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Pfizer's Celebrex Study Shows Heart-Attack Risk

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Pfizer's Celebrex Study Shows Heart-Attack Risk

Pfizer's Celebrex Study Shows Heart-Attack Risk

December 23, 2004
By: Steve Siwy for Knee1.com Drug company Pfizer Inc. said in a Dec. 17th press release that one of its studies has shown an increased risk of heart attack for patients taking Celebrex (Pfizer’s trademarked name for celecoxib), which like the recently-recalled Vioxx, is part of a class of painkillers known as cox-2 inhibitors. Merck recalled Vioxx when its own studies showed that the medication caused an increased risk of heart attack and stroke after 18 months of use.
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Have More Questions about the Celebrex Study?

1) FDA statements on the halting of clinical trials

2) FDA Statement on Direct to Consumer (DTC) promotion of Celebrex

3) FDA Patient Information Sheet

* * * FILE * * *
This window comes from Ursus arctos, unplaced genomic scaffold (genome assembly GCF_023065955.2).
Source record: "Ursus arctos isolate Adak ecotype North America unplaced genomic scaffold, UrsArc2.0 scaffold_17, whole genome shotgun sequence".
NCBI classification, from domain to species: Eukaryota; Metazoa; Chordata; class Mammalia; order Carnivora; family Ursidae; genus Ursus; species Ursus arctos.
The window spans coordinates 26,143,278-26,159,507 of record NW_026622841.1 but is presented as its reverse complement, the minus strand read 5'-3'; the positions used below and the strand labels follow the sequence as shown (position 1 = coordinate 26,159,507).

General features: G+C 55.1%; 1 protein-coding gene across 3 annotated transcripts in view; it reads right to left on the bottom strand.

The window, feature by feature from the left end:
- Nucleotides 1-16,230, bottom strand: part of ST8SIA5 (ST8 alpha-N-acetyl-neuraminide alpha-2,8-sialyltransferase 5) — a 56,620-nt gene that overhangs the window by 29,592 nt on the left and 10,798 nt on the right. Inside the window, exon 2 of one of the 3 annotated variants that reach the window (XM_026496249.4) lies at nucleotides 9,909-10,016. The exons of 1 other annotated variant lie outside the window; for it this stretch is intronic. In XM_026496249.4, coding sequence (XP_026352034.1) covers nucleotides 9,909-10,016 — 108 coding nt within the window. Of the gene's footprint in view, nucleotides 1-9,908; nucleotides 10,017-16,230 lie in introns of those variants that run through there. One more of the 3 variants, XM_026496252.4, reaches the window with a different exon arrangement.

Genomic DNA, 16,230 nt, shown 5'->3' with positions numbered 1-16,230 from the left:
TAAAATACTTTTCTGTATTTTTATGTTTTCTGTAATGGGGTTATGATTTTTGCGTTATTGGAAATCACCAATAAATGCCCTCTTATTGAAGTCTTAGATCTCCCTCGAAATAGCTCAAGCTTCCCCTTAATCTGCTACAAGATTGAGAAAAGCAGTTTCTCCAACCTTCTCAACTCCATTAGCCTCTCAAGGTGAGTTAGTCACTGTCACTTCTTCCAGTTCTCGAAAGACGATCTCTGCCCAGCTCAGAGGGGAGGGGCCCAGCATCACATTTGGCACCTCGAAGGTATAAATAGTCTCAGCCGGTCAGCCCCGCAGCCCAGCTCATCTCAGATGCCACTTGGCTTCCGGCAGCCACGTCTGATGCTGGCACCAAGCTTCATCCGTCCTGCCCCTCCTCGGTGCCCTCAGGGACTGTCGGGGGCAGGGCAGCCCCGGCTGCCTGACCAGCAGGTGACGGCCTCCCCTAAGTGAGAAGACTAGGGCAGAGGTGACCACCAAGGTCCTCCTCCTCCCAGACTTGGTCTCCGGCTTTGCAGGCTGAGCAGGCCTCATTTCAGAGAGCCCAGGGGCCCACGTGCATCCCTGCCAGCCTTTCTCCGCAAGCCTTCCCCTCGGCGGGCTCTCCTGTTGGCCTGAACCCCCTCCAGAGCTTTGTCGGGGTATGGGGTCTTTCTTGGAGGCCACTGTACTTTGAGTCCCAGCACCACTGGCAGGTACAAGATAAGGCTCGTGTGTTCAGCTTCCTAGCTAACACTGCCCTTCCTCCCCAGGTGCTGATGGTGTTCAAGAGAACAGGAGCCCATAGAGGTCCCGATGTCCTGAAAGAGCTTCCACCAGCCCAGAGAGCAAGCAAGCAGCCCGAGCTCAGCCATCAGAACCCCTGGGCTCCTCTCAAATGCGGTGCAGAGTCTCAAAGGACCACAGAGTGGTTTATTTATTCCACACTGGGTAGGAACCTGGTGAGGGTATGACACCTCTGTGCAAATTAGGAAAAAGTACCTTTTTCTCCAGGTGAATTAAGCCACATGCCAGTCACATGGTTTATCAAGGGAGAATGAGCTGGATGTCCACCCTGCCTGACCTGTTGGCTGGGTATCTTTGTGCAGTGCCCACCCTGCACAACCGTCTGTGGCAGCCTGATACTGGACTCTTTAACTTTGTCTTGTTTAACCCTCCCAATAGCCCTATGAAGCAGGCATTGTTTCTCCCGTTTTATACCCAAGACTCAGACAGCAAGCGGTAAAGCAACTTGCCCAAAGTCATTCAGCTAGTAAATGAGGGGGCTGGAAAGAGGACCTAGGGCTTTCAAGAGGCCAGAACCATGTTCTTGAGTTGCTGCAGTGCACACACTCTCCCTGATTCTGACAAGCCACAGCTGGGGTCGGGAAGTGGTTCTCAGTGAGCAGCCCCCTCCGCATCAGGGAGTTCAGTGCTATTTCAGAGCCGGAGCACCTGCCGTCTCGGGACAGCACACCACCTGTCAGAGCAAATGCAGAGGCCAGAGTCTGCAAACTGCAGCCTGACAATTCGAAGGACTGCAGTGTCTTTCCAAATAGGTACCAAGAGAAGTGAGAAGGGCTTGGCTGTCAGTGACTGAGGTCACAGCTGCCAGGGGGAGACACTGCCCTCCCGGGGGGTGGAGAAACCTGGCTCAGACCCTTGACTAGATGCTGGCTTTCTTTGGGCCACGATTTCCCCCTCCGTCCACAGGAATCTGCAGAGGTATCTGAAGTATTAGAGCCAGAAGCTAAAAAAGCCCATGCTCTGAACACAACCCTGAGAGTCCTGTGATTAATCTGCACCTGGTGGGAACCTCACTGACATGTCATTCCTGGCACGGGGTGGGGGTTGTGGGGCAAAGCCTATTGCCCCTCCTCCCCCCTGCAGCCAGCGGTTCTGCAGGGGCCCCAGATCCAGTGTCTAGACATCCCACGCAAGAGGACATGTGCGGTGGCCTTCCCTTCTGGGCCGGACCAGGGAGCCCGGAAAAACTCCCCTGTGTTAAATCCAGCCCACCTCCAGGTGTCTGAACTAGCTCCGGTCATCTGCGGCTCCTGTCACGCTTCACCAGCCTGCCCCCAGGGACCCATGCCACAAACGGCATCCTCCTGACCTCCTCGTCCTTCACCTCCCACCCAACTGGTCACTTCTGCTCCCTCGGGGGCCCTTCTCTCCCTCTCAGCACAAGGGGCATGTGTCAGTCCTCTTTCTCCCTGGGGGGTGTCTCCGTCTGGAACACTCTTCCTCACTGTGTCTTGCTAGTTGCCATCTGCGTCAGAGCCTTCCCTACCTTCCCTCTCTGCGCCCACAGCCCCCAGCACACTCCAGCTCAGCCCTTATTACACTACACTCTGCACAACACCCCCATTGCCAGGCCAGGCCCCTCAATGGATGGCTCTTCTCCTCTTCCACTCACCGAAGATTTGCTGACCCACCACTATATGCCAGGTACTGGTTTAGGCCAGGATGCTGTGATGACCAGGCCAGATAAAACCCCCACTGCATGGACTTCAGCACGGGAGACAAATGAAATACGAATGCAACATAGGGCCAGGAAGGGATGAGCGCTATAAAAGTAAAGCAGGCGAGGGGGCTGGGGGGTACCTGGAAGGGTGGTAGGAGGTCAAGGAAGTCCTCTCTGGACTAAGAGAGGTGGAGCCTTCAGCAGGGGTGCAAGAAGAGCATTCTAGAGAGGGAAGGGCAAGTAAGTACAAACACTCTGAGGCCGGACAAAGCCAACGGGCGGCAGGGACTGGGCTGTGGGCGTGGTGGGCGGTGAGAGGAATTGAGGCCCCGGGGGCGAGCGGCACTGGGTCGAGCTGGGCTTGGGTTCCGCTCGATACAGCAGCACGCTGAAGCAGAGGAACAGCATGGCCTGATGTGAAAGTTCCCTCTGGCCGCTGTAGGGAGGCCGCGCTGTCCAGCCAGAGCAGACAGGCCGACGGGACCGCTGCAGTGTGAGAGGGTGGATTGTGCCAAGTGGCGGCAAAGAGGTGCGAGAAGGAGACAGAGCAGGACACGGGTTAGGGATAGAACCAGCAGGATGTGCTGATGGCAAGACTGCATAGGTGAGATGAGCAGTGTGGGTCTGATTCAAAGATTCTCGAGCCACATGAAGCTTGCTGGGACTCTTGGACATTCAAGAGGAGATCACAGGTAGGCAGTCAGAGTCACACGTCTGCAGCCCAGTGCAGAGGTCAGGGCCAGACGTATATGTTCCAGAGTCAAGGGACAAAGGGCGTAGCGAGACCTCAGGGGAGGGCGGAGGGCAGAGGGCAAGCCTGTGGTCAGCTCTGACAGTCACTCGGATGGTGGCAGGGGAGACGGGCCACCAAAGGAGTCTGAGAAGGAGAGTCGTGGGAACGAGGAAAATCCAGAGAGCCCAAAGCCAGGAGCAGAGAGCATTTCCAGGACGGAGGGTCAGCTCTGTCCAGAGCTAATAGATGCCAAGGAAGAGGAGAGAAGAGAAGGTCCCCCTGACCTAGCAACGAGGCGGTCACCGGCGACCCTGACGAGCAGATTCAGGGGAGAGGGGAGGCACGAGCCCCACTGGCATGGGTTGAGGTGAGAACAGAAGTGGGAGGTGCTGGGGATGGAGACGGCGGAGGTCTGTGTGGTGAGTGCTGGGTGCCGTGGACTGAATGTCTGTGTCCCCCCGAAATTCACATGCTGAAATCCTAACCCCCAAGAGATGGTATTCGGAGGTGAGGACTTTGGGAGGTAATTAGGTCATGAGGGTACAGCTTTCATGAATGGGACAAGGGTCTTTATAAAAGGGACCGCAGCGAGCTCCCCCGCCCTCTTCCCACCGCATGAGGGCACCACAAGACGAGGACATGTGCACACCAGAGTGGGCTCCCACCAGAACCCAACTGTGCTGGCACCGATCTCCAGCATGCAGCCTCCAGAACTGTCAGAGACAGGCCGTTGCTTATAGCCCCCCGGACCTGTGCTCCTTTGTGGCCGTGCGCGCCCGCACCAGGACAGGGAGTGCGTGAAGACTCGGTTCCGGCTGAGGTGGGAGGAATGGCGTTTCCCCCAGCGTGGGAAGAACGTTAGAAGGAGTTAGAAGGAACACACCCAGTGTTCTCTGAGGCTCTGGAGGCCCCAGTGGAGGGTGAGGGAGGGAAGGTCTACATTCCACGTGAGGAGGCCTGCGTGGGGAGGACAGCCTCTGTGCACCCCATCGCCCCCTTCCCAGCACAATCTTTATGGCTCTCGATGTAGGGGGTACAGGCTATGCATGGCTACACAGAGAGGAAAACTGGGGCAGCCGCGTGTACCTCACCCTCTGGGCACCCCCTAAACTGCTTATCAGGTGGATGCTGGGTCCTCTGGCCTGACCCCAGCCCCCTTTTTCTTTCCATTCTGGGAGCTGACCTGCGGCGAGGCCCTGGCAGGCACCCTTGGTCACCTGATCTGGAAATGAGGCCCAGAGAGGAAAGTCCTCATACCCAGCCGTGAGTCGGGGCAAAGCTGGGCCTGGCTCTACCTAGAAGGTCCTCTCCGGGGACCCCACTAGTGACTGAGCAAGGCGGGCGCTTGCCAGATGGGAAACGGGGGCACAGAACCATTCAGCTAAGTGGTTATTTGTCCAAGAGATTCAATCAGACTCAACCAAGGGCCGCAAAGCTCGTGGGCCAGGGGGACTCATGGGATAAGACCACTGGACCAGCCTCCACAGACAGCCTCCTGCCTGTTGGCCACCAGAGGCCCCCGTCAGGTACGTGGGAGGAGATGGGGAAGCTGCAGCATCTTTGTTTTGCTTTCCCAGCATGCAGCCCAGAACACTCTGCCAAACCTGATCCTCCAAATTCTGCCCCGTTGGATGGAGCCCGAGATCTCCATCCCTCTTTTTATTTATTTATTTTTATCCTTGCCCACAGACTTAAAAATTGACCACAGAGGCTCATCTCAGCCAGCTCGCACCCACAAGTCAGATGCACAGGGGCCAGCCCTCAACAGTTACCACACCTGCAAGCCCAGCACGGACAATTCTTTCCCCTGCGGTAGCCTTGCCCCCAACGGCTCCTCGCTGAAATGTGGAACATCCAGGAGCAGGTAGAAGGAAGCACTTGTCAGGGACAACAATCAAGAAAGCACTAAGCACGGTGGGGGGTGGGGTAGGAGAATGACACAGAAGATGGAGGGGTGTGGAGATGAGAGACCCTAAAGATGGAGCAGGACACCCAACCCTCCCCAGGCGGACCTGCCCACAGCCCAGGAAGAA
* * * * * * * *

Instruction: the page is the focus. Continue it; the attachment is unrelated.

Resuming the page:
The study that found the higher heart-attack risk was one of two long-term trials being conducted with the National Cancer Institute to investigate whether Celebrex might have cancer-prevention applications. In that study, called the Adenoma Prevention with Celecoxib (APC) trial, which gave participants daily 400mg to 800mg doses of Celebrex, those taking the drug showed 2.5 times the likelihood of having a major “cardiovascular event” than those taking the placebo, Pfizer said. In the other study, the Prevention of Spontaneuous Adenomatopus Polyps (Pre SAP) trial, which gave patients 400mg doses only, no increased risk was found. When the National Cancer Institute discovered the high heart-attack numbers in the APC trail, they suspended the study. The implications for the future of Celebrex are unclear at this early stage, though Pfizer says it has no plans to recall the medication, citing the high doses in the APC study (the recommended dose of Celebrex for treating arthritis is 100mg to 400mg), and numerous previous studies it has done which have not shown any heart risks, including the other study in the trials. Coming as it does on the heels of the Vioxx recall, however, some doctors and their patients prefer to err on the side of caution. Dr. Richard Hayes, for instance, who practices cardiology at New York University, said in a Reuters article, “This raises my concern about Celebrex and all the cox-2 inhibitors, so I will no longer be prescribing any of them.” The Food and Drug Administration, according to statement also released on Dec. 17th, said that it had asked Pfizer to withdraw consumer advertising for Celebrex in light of what it called “new and conflicting scientific data,” and to change the information that the company provides to doctors to reflect FDA recommendations that doctors seek alternatives to Celebrex for their patients whenever possible. Pfizer, says the FDA, has agreed to both requests. Bextra, another cox-2 inhibitor made by Pfizer, had already been slated to receive a warning label, after another study had shown it to be risky for patients who had undergone coronary bypass surgery. Nonsteroidal anti-inflammatory drugs (NSAIDs), the class to which cox-2 inhibitors belong, work by blocking cyclooxygenaxe, known as cox. The kind of cyclooxygenase known as cox-1 protects the stomach, which is why NSAIDs tend to cause gastrointestinal problems as they block both kinds of cox. Cox-2 inhibitors, by blocking less of the cox-1 type of cyclooxygenase, tend to cause fewer stomach problems in patients than traditional over-the-counter NSAIDs like ibuprofen or acetaminophen. However, the inhibition of cyclooxygenase also reduces prostaglandin levels in the body. Prostaglandin is a kind of lipid vital to the process of causing pain and inflammation, and also, in the case of this particular prostaglandin, to protecting the cardiovascular system from a different, damaging type of prostaglandin. This, according to some studies, is the mechanism by which cox-2 inhibitors can make the cardiovascular system more vulnerable to malfunction.

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